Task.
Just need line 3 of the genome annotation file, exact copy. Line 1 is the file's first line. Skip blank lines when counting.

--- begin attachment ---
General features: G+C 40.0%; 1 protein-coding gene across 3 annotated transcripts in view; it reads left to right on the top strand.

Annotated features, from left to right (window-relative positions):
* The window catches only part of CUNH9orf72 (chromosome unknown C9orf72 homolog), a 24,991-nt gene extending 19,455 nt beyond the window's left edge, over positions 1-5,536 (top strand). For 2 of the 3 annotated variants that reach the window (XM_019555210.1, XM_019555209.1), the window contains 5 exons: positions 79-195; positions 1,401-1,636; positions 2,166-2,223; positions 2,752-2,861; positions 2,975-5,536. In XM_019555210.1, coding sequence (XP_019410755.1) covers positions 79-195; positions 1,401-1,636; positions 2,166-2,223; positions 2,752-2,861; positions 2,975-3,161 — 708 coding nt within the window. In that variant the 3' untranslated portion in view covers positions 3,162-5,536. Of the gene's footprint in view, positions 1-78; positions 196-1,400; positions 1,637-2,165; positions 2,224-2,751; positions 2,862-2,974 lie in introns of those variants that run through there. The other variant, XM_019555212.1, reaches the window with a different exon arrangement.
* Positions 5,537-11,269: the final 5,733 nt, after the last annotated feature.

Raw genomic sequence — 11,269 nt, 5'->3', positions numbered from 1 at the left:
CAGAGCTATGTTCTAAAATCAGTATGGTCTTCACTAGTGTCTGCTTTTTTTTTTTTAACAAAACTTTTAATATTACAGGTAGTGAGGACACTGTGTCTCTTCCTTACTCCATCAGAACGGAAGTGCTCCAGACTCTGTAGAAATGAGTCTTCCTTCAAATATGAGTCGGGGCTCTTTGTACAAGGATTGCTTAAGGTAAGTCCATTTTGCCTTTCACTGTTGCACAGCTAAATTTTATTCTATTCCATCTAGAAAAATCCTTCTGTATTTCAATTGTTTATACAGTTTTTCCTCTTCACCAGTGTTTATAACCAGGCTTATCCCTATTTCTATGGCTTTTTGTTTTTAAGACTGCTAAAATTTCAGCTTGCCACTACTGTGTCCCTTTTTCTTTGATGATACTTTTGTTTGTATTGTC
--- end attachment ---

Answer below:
* The window catches only part of CUNH9orf72 (chromosome unknown C9orf72 homolog), a 24,991-nt gene extending 19,455 nt beyond the window's left edge, over positions 1-5,536 (top strand). For 2 of the 3 annotated variants that reach the window (XM_019555210.1, XM_019555209.1), the window contains 5 exons: positions 79-195; positions 1,401-1,636; positions 2,166-2,223; positions 2,752-2,861; positions 2,975-5,536. In XM_019555210.1, coding sequence (XP_019410755.1) covers positions 79-195; positions 1,401-1,636; positions 2,166-2,223; positions 2,752-2,861; positions 2,975-3,161 — 708 coding nt within the window. In that variant the 3' untranslated portion in view covers positions 3,162-5,536. Of the gene's footprint in view, positions 1-78; positions 196-1,400; positions 1,637-2,165; positions 2,224-2,751; positions 2,862-2,974 lie in introns of those variants that run through there. The other variant, XM_019555212.1, reaches the window with a different exon arrangement.